For many kids, weekly piano lessons can be alternatively a source of joy or a chore imposed by their parents. The piano is a common first instrument since children need to learn both the treble and bass clef, along with the chords and arpeggios that span the two note ranges. This knowledge of musical theory rolls over to playing different instruments. For actually producing music, there are a number of easy pieces of sheet music for kids.
"Mary Had a Little Lamb"
A musical rendition of this kid's rhyme uses the first few notes children learn on the piano, making it ideal for them to use to begin making music they recognise as such. This will be a welcome break from the simple scales and technical exercises upon which children cut their musical teeth. While the song can be played using single notes, the teacher can also modify the music to include simple chords at the end of each verse.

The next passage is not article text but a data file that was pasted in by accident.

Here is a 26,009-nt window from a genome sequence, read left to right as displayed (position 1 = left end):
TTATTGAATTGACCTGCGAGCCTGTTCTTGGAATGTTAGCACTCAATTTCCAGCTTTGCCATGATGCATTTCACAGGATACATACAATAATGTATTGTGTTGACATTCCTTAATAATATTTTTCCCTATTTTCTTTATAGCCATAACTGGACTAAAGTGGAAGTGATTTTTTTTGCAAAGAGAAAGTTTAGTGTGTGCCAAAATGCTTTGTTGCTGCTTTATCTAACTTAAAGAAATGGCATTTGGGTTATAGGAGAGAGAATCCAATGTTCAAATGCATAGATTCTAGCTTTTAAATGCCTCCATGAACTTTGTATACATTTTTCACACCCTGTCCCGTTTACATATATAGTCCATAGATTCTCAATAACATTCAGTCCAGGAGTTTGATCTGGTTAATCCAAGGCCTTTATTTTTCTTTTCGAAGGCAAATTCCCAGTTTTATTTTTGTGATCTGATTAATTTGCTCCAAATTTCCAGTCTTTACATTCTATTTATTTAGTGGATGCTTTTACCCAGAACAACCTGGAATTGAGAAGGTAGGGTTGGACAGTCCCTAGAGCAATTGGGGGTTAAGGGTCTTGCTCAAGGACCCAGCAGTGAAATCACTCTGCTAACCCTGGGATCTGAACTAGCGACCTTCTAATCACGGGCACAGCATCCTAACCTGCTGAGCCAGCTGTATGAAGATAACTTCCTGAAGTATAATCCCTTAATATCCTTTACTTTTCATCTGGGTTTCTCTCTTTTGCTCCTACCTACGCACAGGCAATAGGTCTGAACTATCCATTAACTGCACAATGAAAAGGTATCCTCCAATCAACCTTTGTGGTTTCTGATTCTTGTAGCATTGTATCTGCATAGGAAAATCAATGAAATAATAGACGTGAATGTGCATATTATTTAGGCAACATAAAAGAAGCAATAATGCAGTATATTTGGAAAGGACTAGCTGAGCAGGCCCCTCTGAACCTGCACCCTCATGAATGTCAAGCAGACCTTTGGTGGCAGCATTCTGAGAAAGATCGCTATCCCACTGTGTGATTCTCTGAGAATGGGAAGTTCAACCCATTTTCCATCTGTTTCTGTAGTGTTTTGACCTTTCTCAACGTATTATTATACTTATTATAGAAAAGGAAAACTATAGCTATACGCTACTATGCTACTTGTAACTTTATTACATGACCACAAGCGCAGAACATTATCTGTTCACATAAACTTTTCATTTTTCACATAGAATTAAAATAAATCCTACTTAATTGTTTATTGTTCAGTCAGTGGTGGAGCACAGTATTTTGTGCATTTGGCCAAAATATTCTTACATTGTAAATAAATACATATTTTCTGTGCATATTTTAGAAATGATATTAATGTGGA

"Ode to Joy" Theme
The "Ode to Joy" theme, from the climax of Beethoven's Ninth Symphony, is one of the more famous movements in classical music. While the entirety of the symphony's score is an imposing undertaking for advanced musicians, the melody of the "Ode to Joy" theme can be broken down to a simpler version which kids can play after taking lessons for a few weeks. The song can either be played with one hand in the treble clef, or adding notes to the left hand in the bass range.
Another Beethoven composition, "Fur Elise," is a composition for kids becoming comfortable using both hands while they play. The majority of the tune is played with the right hand in the treble range, but has a number of notes for the left hand in the bass range for musical emphasis as the tune develops. Playing the musical piece can mark a point of accomplishment for the child, as he will be playing his first piece of "real" music, instead of watered-down tunes.
"Waltzing Matilda" is a folk song from Australia. The song is about a "swagman," a transient Australian temporary worker or nomad. "Waltzing Matilda" refers to him travelling with his sack. The song can be either played in the key of C, which students will probably have the most experience with, or in the key of D. Playing the song in D will let the child practice the B-minor chord.